There was also general belief in the faculty for attraction and repulsion in the case of plants and animals, in the sense that it was recognised that these had three basic faculties: ~the nutritive faculty~, ~the faculty of growth~, and ~the faculty of reproduction~. For the nutritive faculty, they believed there were some subsidiary faculties: attractive, repulsive, digestive and retentive. It was said that there was in the stomach a force of attraction which pulled food towards itself, or, occasionally, when it did not accept the food, excreted or repelled it [Nowadays, however, the structure of, the body is thought to be more like a machine, and the action of excretion is likened to a pump]; and similarly it was said that there was a power of attraction in the liver which drew water towards itself.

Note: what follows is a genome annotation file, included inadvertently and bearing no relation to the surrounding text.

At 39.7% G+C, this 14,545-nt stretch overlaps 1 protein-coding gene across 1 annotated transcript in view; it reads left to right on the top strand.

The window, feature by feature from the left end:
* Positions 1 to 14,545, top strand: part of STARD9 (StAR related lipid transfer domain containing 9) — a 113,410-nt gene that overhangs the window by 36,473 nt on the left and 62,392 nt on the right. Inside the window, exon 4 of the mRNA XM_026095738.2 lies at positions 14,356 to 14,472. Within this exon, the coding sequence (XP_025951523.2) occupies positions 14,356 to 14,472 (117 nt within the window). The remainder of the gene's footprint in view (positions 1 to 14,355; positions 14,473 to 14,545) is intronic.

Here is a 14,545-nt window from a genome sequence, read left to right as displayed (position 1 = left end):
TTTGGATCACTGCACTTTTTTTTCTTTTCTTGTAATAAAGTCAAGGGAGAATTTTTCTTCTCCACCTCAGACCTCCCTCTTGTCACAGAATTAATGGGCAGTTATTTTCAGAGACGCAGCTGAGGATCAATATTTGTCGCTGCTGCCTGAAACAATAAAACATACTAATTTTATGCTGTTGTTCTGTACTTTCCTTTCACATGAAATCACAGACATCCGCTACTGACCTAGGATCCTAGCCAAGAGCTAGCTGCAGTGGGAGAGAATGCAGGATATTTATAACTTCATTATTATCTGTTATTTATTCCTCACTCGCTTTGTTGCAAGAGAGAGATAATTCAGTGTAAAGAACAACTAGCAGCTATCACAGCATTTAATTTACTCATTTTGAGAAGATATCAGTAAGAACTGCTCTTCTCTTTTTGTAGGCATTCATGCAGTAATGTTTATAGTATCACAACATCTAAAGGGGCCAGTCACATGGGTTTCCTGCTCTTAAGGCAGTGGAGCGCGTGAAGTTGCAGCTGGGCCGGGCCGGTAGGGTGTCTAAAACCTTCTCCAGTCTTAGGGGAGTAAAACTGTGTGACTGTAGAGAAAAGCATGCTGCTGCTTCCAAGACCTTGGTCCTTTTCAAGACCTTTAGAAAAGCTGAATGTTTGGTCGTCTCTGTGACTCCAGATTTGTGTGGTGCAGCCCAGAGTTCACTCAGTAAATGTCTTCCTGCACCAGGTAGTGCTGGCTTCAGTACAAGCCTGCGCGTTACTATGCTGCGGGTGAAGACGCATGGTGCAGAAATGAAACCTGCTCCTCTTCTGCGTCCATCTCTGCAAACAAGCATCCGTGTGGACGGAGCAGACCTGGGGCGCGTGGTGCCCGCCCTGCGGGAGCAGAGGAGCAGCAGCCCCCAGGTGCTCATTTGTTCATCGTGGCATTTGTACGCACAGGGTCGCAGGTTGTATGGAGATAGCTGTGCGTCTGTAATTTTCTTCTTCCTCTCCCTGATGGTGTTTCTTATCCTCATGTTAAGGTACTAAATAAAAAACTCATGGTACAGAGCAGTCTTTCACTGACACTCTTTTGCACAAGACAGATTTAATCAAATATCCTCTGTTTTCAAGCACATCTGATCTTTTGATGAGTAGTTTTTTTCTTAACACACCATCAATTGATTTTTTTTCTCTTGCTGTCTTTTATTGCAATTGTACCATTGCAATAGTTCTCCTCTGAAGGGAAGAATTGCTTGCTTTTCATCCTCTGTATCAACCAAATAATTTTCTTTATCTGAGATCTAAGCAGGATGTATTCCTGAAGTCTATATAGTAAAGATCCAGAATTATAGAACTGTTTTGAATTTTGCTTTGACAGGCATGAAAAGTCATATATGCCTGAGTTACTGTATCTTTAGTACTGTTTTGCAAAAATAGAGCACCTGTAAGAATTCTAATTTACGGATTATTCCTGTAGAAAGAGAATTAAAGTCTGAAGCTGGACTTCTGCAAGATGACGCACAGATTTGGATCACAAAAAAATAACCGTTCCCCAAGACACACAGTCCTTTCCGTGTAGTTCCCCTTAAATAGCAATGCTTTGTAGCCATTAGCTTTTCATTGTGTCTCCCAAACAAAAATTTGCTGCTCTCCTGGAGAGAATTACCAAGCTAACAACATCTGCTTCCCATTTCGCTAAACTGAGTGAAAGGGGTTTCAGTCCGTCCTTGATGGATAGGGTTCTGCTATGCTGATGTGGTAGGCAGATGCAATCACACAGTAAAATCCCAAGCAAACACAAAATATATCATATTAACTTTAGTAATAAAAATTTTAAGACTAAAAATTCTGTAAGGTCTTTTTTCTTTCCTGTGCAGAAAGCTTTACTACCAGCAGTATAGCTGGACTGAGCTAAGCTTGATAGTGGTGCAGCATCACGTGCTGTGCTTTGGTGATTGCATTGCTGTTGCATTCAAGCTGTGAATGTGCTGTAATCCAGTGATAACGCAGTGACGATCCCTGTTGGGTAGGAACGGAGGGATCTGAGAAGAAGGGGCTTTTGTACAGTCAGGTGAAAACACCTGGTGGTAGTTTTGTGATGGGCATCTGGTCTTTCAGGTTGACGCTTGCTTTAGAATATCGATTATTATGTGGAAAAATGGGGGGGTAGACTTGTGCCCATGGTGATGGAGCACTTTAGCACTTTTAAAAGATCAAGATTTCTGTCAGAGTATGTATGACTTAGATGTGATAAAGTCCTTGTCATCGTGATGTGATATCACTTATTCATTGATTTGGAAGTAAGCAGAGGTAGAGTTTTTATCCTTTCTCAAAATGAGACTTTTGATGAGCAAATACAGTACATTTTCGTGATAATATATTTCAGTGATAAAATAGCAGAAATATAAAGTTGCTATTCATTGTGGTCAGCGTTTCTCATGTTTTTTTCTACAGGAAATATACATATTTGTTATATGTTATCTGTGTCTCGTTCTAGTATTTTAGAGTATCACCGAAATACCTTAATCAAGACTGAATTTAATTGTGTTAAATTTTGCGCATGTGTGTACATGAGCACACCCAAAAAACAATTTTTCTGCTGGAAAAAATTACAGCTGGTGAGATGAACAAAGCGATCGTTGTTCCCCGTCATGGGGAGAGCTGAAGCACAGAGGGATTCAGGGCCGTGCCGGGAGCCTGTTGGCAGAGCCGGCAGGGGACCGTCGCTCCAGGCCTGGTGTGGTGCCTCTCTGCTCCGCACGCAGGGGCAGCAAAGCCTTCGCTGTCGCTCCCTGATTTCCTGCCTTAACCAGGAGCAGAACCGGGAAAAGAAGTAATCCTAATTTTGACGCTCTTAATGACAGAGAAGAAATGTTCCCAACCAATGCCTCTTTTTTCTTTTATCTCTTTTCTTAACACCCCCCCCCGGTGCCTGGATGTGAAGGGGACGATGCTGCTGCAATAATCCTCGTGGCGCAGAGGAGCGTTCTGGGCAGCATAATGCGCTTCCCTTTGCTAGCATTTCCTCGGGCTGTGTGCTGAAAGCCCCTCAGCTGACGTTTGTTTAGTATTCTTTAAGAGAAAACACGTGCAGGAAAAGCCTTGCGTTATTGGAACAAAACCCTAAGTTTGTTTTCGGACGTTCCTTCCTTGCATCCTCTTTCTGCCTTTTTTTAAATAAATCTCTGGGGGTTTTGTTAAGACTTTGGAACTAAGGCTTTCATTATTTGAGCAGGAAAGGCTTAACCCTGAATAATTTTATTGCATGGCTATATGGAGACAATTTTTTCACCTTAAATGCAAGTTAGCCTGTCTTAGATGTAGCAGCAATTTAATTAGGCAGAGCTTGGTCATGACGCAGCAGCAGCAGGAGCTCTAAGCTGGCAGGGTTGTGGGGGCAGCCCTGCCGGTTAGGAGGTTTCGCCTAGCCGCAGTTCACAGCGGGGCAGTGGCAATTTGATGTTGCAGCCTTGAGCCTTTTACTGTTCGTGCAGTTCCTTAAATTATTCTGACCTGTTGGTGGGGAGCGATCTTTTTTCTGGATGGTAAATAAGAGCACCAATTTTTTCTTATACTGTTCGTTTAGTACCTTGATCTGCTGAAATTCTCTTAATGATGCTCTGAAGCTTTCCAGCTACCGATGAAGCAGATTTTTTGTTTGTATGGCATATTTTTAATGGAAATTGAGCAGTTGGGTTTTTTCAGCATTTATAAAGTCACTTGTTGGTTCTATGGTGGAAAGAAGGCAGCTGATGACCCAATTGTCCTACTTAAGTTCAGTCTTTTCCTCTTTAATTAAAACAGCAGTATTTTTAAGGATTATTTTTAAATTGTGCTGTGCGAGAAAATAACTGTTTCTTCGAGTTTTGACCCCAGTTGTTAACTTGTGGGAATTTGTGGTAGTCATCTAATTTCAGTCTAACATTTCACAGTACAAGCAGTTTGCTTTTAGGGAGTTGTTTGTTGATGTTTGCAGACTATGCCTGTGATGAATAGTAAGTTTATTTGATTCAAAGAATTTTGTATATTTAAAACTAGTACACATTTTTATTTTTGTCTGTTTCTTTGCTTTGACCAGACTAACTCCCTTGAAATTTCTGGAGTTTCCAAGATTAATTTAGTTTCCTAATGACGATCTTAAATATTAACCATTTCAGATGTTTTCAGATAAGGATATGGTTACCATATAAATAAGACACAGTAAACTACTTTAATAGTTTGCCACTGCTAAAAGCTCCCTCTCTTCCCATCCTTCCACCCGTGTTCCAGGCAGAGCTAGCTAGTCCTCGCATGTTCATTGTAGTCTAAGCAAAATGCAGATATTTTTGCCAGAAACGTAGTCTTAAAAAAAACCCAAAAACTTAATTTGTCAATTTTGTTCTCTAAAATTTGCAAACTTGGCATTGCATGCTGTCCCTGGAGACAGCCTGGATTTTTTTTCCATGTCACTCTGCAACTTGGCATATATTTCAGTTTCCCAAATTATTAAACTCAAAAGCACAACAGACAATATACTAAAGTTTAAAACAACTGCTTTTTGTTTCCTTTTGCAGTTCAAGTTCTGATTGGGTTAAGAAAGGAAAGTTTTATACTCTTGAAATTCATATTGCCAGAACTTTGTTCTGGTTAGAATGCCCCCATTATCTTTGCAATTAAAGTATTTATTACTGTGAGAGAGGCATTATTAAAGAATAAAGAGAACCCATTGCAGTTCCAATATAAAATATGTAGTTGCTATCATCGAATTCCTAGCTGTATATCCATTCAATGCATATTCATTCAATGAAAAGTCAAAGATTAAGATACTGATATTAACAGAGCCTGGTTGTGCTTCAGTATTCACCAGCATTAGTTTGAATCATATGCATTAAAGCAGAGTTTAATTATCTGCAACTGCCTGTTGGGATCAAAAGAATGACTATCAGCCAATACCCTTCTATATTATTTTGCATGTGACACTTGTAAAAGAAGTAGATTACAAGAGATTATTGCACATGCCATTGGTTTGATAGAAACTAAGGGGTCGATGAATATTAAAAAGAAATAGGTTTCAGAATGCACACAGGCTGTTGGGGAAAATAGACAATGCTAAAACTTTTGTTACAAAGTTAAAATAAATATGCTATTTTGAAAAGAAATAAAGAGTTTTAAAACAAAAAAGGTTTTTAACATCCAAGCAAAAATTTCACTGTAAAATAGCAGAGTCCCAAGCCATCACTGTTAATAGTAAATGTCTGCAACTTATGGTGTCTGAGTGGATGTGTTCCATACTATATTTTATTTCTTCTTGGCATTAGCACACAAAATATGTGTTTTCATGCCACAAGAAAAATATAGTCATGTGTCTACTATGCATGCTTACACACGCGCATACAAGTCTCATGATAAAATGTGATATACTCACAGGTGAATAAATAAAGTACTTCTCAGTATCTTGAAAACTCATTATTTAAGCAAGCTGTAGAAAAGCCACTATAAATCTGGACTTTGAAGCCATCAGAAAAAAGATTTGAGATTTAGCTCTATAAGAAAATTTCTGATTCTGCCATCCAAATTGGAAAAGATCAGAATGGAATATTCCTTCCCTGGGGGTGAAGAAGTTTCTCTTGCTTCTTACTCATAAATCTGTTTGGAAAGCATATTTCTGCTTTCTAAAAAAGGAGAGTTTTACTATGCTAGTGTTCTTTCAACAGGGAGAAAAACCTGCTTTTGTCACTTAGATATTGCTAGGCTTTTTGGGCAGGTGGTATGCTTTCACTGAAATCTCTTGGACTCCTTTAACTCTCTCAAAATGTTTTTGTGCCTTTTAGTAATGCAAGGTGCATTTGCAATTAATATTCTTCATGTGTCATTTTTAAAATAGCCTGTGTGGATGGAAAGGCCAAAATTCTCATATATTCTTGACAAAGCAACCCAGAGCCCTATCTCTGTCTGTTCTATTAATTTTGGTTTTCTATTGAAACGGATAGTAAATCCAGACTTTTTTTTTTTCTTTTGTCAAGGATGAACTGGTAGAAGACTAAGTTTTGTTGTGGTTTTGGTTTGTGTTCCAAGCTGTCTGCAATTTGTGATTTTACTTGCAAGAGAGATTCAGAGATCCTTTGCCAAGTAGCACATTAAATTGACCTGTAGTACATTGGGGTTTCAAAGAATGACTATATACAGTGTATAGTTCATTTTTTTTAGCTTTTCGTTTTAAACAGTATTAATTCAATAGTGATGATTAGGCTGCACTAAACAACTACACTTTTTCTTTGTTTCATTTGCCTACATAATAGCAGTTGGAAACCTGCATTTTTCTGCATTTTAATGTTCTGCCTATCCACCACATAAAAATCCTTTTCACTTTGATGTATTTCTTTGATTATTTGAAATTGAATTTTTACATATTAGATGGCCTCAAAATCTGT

The stomach draws in bread to its resting place,
The heat of the liver draws in water.

Attraction and repulsion in the world of man:
The meaning of attraction and repulsion here is not the attractions and repulsions to do with sex, although these too are a particular kind of attraction and repulsion, for they have nothing to do with our discussion and form an independent object of enquiry. Rather the meaning here is the attractions and repulsions which exist among individual human beings in the arena of social life. In human society there are also some forms of cooperation which are based on the sharing of benefits, but these too, of course, are not within the scope of our discussion.